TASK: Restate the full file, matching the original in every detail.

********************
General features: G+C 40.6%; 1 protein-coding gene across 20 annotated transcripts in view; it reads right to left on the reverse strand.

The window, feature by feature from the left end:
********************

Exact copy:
General features: G+C 40.6%; 1 protein-coding gene across 20 annotated transcripts in view; it reads right to left on the reverse strand.

The window, feature by feature from the left end: